Browser security continues to be an absolutely vital part of providing safety and privacy to end-users and their systems. Browser-based attacks are easily the most common threat on the Internet today. Attacks range from old-style traditional exploits like buffer-overflows to modern, sophisticated attacks like Active-X injection, drive-by downloads of malware and exploitation of cross-site scripting attacks and other web applications issues to steal user credentials or even install arbitrary code. Users want Web 2.0 features and often choose performance and user-friendly functionality over safety and privacy.
Here are a few tips for end-users to make their browsers as secure as possible.
1. Keep your browser up to date.
This is the easiest of all the steps. It is also the one that removes the easiest of exploits from the attacker’s arsenal. Keep your browser up to date. They are issued periodically by all the major browser programmers and often close a number of known security issues. Many of the browsers have built auto-update capabilities, so if your browser has this, make sure it is turned on. If you are a user of Internet Explorer, the updates are delivered as a part of the regular Windows Update process. This can be configured to automatically execute as well. Modify your current settings using the same Control Panel interface as the firewall configuration.
2. Harden your browser against common attacks.
This is a very powerful process as well. It will make you safer by an exponential amount. However, the side effect will be that some web sites may not work properly. Generally though, there is a fantastic guide to making these configuration changes here. It was created by CERT and walks users through browser hardening, step by step. Follow their instructions and you will get a much safer browsing experience.
3. Be aware of social engineering tactics.
Even if you do follow the other two steps, social engineering will still be a possibility. Attackers use social engineering to trick users into doing things that they should not do, like opening a file, divulging their passwords, etc. You should always remain aware of social engineering tactics and strategies. Many of them are covered in the definition page linked above. Another good place to keep current on emerging social engineering attacks he the SANS incident center. They routinely cover emerging threats against both corporate and end-user systems.
So, there you have it. Three tips, that once enacted and followed, will make browser security a much more attainable process.
This month, we decided to share with you resources that can help you better prepare your organization for the H1N1 Virus. They are:
Protecting Your Business in a Pandemic: Plans, Tools, and Advice for Maintaining Business Continuity by Geary W. Sikich.
Pandemic Influenza Planning: A Step-by-Step Guide For Businesses and Local GovernmentsP by Vernon Dorisson
Tamiflu® Office Preparation for Influenza Season
Tamiflu® Flu Tracker
Centers for Disease Control and Prevention: 2009 H1N1 Flu
CDC: Novel H1N1 Flu (Swine Flu) and You
Association of American Family Physicians: Preparing Your Office for an Infectious Disease Epidemic
HR Issues and Answers: Preparing Your Workplace for an Influenza Pandemic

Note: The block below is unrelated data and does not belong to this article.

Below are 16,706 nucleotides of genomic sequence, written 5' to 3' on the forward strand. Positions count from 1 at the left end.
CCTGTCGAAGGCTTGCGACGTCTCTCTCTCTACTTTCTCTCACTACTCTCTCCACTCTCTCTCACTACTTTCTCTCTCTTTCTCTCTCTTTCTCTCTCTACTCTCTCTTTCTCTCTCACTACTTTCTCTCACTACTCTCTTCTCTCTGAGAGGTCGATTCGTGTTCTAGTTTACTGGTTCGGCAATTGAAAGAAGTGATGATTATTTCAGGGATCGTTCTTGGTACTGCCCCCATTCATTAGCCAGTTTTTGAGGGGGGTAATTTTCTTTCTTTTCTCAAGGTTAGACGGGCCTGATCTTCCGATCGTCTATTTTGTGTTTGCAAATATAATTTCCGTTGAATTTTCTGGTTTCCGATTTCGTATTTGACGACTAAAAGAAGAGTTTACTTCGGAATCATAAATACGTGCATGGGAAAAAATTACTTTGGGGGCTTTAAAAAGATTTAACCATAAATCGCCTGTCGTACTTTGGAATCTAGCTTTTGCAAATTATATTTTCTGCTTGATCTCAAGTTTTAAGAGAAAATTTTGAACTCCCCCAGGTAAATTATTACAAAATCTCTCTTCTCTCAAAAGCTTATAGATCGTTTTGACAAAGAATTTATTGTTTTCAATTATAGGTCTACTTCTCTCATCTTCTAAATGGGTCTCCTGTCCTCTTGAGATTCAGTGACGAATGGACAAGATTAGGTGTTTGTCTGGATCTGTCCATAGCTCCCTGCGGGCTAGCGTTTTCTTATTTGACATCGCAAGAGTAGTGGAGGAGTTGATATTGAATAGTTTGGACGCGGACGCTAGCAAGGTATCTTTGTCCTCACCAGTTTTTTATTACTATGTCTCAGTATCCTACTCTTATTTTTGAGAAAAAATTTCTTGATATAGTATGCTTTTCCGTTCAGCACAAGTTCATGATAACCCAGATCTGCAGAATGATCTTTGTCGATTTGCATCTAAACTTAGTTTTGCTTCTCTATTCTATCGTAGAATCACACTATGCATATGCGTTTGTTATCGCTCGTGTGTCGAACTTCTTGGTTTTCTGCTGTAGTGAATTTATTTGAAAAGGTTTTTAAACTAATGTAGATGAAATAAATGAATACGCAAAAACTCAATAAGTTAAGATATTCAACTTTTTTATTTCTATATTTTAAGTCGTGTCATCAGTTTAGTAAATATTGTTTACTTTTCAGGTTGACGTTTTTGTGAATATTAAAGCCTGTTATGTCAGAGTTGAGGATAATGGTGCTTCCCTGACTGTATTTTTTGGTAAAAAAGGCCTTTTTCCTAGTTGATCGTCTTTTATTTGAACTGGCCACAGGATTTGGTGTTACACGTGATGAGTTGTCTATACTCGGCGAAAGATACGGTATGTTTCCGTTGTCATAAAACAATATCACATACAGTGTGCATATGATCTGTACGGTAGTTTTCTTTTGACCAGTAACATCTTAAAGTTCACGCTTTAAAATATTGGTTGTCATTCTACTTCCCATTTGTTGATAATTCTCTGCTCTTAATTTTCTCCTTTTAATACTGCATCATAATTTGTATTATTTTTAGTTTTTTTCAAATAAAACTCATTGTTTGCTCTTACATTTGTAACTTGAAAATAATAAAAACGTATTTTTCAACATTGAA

Most of these articles emphasize the same thing: create a plan for employees who will be absent due to illness, avoid getting sick by using caution and appropriate measures, if infected, stay home and avoid contact with others.
If you have a supervisory role, you may want to review your staff’s responsibilities individually, especially those who are the only ones who know how to complete a task, such as rebooting the server or opening a locked area. A little cross-training could save you any confusion down the road.
Having just read this article, and participated in several discussions around Pandemic Planning, I am of the belief that folks might want to consider mandatory 10 day sick times/work from home times for H1N1 infected employees.
Research shows that infected folks may be contagious for up to 10 days from the onset of their symptoms, even after they “feel better”. The problem with this is that as they “feel better” they may return to work or school, thus exposing others to the virus, albeit, inadvertently. Many people simply think that if they “feel better”, then they must be over the infection and not contagious anymore.
So, as you consider your pandemic plans, please think about the idea of a 10 day work from home program or the like for folks that are symptomatic. Explanation and education of folks carrying the virus can only help, so take the time to explain this cycle to your team.
Thanks for reading and please let us know if you have any questions about pandemic planning or remote working issues. My team and I have been doing quite a bit of consulting lately reviewing pandemic plans and helping organizations make sure that they are prepared and that their remote access systems are robust enough to handle the load and secure enough to be trusted. If we can be of any help to your organization along these lines, please do not hesitate to call or drop us a line!
[IN]SECURE Magazine, the fresh and innovative online magazine from Help Net Security (HNS), features a great article from Brent Huston, “How ‘Fake Stuff’ Can Make You More Secure.” Brent presents a compelling reason why organizations would benefit from utilizing honeypot techniques to protect their data.
You may download the article here.
Help Net Security is an online portal that covers all the major information security happenings. The portal has been online since 1998 and caters a large number of Information Technology readers specifically interested in computer security. For the entire September issue of [IN]SECURE Magazine, you can download it here. Great reading!